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Categories: Features

Don’t despair! Avery T. Phillips lists the three simple ways that any filmmaker can survive in the shifting digital landscape of today.

It doesn’t seem so long ago that people were still buying movies, or that DVDs slowly started invading the shelf spaces that were previously filled by VHS tapes. The digital revolution made practices and jobs simpler until older conventions started disappearing at rapid rates. The more digital things got, the less power Hollywood had.

This digitization hasn’t wiped out the film industry completely by any means, but in order to stay relevant and adapt behind the scenes, you need to know how to utilize technology trends to your advantage, whether that means switching distribution platforms or expanding to social media and YouTube channels. Here are some ways to use film technology in innovative ways other than television show and feature filmmaking.

Online Branding

The personal branding done through film in the past has brought actors and actresses bigger opportunities, even leading some of them to public office without the proper credentials or an MPA degree! Ronald Reagan, Arnold Schwarzenegger, and of course Donald Trump are all examples of this. However, it’s not as simple as just being in a few movies nowadays or working on a few yourselves — an online presence is almost a must for actors, actresses, and filmmakers who want to be publicly recognized.

An online brand for your film work involves building a community around not only your work but your thoughts and ideas through the power of social media. Facebook, Twitter, Instagram, Vimeo — these are things that put your work into the public eye where others are able to interact with you.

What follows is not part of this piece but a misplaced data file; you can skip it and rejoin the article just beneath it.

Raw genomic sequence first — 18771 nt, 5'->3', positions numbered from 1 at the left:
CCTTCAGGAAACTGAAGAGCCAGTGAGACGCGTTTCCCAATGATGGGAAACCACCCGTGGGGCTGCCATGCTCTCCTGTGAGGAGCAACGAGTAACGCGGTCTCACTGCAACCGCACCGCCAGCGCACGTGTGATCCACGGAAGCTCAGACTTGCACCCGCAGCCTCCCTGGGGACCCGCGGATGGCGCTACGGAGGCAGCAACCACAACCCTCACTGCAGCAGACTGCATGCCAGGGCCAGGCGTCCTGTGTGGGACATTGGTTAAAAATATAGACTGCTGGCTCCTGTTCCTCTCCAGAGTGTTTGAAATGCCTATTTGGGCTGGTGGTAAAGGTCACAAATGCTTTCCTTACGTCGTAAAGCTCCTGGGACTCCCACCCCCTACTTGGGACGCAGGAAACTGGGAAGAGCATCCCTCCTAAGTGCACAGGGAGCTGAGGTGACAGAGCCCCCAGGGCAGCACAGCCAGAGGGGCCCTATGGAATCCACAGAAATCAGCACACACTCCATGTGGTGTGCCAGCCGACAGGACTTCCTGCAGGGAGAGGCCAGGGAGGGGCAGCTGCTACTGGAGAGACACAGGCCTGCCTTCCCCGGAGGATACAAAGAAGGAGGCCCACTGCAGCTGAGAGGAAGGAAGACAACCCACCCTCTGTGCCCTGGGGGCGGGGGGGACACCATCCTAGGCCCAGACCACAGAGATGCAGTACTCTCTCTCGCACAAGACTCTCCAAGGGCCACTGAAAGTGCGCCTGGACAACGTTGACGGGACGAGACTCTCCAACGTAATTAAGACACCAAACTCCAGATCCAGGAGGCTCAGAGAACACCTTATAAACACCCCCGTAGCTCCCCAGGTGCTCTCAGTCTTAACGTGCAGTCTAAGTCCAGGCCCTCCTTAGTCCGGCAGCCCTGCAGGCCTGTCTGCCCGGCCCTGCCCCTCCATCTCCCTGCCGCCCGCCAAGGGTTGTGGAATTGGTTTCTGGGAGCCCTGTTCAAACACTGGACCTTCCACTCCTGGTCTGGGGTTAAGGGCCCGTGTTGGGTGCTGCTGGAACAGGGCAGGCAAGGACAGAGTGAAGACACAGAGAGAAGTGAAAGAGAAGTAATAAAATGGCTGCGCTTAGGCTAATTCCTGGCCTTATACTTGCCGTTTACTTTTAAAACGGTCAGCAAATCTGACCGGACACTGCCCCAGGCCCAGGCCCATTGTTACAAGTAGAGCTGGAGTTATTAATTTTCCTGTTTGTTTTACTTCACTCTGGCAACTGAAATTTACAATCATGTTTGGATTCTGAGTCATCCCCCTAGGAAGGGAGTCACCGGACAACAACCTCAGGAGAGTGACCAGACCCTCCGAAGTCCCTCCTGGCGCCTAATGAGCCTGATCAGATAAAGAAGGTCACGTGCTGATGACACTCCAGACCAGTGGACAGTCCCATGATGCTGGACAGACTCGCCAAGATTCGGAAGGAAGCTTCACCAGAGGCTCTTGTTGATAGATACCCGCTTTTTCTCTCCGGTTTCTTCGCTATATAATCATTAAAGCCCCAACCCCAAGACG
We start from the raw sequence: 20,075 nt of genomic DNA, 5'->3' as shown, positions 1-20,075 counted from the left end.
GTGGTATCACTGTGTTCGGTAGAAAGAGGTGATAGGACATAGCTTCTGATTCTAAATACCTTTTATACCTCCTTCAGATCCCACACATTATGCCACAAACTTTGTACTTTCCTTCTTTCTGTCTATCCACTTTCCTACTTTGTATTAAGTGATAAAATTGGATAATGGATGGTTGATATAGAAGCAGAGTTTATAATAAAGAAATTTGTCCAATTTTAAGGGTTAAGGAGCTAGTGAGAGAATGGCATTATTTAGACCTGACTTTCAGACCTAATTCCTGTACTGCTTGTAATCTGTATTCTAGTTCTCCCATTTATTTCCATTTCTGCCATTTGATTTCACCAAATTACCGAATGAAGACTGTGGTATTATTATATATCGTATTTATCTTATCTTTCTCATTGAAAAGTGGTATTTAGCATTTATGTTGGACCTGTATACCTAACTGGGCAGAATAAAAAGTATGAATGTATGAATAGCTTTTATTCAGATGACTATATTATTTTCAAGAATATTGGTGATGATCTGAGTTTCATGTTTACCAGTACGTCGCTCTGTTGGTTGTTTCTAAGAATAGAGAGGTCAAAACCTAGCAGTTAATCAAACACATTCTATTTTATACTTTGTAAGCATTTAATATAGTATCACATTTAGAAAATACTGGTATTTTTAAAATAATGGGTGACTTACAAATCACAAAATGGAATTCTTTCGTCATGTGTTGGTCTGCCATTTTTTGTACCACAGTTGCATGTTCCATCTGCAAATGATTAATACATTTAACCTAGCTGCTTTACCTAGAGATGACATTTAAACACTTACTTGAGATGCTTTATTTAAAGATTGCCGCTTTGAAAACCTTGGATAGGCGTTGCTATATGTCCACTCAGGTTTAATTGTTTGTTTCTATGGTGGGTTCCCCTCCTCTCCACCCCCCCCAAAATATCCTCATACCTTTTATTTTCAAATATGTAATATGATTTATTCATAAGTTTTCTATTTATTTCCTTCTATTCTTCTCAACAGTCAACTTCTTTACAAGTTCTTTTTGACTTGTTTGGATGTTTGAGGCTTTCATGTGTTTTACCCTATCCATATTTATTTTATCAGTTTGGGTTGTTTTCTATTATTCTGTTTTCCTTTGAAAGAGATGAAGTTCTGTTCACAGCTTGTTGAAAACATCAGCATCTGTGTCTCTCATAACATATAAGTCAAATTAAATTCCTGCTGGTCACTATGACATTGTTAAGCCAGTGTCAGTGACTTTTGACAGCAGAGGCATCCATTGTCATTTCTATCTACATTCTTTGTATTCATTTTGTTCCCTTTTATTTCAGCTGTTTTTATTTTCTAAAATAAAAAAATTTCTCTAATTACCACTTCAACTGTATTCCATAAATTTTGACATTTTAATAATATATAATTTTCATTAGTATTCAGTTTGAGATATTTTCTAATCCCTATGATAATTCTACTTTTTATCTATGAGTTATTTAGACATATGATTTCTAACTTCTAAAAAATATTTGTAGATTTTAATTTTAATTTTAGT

Frankly, online branding through social media can work both as a resume and as self-promotion, in turn offering you more opportunities. With social media you can network with other producers, filmmakers, directors, writers, and actors, and find out about networking events in your area. It’s a digital tool you have to use to be involved in the film community as somebody new to it.

Common Practice

Where people used to pay for cable, they now can use streaming sites at the click of the button. Where people used to rent movies from Blockbuster, they now use Redbox (or, if we’re being real, torrents).

This is forcing cable subscription channels and industries to go strictly online, or in the case of an organization like ESPN, literally become an internet-based company. On the editing front, common practice must change with everything from software to relevant scene placement ideas and the like. And writing and storylines should always be pushing the limits beyond what has been done before, a lot of which has opened up due to the possibilities afforded us by CGI.

At the end of the day though, the creative process that makes a good story is still the same — it’s the deliverance that technology has changed.

Marketing Practice

Film-based marketing has been able to keep up with the times thanks to wise counsel and teaching from film schools and other educational experts. Film techniques extend into the realm of video marketing, used by just about everybody. When was the last time you found a brand that didn’t use video as part of a marketing campaign?

However, it’s not just the use of a video recorder, of course. Using filming techniques to create quality content allows videography to be used in advertising, even if it’s restricted to things like YouTube and other corners of the internet. Acting, video editing, and production are all very important to video aesthetics. Due to this, the use of video in marketing will never go away.


Posted on Jun 5, 2018

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